February 5, 2008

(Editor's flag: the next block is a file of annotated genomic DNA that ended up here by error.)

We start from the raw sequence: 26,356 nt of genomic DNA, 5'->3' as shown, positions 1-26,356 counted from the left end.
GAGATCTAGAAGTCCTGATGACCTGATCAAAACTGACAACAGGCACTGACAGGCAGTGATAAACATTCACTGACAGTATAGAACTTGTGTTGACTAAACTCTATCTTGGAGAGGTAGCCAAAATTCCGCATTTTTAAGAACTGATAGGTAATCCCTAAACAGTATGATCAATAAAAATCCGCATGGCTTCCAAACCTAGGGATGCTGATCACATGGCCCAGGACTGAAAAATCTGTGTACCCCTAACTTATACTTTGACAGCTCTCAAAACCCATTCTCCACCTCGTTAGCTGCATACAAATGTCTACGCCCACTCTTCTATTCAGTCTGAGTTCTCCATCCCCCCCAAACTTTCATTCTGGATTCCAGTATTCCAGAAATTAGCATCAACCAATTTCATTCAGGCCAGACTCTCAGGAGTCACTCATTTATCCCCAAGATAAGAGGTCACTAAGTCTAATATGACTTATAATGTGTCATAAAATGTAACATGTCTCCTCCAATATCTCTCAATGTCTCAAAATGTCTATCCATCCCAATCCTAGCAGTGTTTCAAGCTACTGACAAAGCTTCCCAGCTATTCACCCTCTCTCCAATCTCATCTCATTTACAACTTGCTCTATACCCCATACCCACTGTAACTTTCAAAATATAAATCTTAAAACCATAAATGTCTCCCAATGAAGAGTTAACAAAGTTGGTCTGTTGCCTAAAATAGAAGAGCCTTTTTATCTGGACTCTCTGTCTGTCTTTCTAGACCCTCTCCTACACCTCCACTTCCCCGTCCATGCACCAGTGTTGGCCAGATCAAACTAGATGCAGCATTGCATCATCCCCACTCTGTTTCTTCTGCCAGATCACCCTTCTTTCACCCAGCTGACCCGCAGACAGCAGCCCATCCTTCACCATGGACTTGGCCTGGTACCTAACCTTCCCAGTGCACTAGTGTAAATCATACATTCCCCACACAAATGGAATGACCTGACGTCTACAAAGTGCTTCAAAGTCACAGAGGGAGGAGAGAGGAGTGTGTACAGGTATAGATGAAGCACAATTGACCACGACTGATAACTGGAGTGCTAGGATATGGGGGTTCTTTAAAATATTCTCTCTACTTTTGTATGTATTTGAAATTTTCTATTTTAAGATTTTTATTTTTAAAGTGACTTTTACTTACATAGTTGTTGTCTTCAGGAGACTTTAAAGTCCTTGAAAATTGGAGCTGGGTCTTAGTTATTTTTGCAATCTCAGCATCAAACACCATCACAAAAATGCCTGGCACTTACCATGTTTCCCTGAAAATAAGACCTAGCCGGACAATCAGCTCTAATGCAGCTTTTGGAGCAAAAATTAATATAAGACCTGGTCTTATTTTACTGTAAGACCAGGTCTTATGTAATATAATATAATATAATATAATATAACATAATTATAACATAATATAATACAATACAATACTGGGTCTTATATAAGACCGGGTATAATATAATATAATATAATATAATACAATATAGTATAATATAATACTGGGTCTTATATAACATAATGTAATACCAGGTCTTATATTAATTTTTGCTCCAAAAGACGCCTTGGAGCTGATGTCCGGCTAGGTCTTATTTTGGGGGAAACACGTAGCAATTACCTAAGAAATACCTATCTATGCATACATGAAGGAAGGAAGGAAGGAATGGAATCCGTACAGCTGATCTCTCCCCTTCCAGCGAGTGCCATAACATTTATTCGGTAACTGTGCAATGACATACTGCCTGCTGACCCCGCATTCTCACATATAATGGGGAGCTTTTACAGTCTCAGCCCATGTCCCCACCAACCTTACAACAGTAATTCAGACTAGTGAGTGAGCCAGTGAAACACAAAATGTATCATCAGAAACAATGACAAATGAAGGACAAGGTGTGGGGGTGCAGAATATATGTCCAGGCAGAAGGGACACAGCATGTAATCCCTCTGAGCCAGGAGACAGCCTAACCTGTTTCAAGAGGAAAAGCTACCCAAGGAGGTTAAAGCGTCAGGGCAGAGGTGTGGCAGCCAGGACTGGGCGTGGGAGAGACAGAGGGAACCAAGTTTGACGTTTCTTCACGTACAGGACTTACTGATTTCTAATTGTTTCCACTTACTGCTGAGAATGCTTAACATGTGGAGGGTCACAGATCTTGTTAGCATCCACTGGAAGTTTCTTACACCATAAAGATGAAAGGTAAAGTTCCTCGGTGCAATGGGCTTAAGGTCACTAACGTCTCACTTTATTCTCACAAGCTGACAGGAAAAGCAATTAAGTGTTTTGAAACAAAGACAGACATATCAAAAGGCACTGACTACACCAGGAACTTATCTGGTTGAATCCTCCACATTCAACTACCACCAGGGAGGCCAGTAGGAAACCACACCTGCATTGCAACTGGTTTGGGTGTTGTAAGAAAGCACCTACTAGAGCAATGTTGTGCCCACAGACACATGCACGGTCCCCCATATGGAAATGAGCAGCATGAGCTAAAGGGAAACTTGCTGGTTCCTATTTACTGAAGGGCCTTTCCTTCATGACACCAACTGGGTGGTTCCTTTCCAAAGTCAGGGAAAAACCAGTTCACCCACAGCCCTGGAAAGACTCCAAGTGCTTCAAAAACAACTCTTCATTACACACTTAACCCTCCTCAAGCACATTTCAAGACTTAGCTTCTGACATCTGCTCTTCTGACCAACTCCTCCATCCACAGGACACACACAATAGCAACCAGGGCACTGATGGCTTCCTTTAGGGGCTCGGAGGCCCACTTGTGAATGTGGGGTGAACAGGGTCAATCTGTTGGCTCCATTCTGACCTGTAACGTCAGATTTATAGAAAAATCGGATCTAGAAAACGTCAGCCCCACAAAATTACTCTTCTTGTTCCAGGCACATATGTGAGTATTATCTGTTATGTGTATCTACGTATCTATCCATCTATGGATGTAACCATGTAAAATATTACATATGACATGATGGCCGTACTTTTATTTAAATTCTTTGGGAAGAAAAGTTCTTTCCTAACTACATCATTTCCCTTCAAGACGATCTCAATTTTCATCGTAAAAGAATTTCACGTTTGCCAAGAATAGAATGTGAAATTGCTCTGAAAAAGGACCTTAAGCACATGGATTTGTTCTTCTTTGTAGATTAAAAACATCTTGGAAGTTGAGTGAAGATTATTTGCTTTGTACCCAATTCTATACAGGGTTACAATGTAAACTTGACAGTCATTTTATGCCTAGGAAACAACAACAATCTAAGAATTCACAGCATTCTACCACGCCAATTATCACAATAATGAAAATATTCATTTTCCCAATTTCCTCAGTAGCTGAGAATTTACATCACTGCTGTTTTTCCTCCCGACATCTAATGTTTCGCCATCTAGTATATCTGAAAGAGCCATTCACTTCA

Every once in a while when you’re stuck in gridlock on the upper deck watching some dirty construction worker in the back of a pickup dig a booger out of his nose that looks like a chandelier out of a Dr. Seuss book, you might start to wonder … how did this happen? All these people? All this traffic? All this insane overbuilding? In short: What we got, they ain’t got? It’s not like Austin is tucked away in a scenic valley in the Swiss Alps or nestled in a cove on the French Riviera. For that matter, we’re a couple of shades uglier than most parts of the OC, and the surfing really sucks. The soil isn’t particularly fertile, the trees aren’t very majestic, and the temperature is only mild during allergy seasons. Why all the fuss, yo? Is this urban engine running entirely on hype? Well, yeah, sort of, but we do have a nice river (recently retitled Lady Bird Lake), some cool springs (cool enough to shrink your Willie down to a Bill) and some nice hills – especially if you like your hills liberally sprinkled with million dollar homes. Still, attractive as that trinity may sound, it’s not jazzy enough to spawn the 30-plus condo developments slated to remix the Austin skyline in the next 10 years. No, there’s something deeper and more insidious going on here in River City: nostalgia. Nostalgia because those condo buyers think they’re buying in to a scene – a scene that will be gone long before they crack the packing tape on their moving boxes. It will vanish just like all the scenes that preceded it to be replaced by something newer, more polished, and more expensive. In the same way the cosmic cowboys gave way to the new sincerity, which begat South by Southwest, retrobilly, post punk, shoegazers, and then the shitstorm of bands that made Austin the “Live music Capital of the World,” the current drummer-in-every-ThunderCloud clusterfuck will be squeezed out to more affordable locales. Like their sign says, Waco may just be what Austin was twenty years ago. Even if it’s not, Austin will never return to those halcyon days when condoms were used mostly for water-balloon fights, Ecstasy was free, pot cost something like $1.50 an ounce (but only if you wanted the really good shit) and every obnoxious garage band was sure to redefine the American musical landscape. Such is the stuff of legend … and legends (call them lies if you’re picky) are how condos get overbuilt. The big difference between the 1980s and now is that the musicians make less money – and that’s not even adjusting for cost of living. Sure, there are a lot more places to play. As long as there are trust funders with coke habits there will be venues to fill, but the days of the slacker musician are fast drawing to a close. Trying to scrape out subsistence as an original musician in Austin these days is like taking a vow of homelessness, and regardless of their pure intentions, those eager condopolitans who are plopping down a half mil for a chance to enjoy Austin’s “rich cultural diversity” aren’t going to have a lot of patience for any artistic experimentation outside the covers of a piano bar songbook. Whine about it all you want, the old scene is dead, but if you want a glimpse of what it used to be like, trot on over to the Parish Sunday night for the second, as of yet unsold-out night of the Reivers reunion. Back in the overbuilt Eighties, the Reivers were known as Zeitgeist, one of a cluster of bands associated with Austin’s new sincerity era. They’re all older now and fully schooled in the nuances of irony, but the smart money is betting they can rock it like they still believe. And who knows? If all those condos go bust we might just get the scene they spent all that money trying to exploit. Maybe the next big movement is the new irony, but let’s not get ahead of ourselves.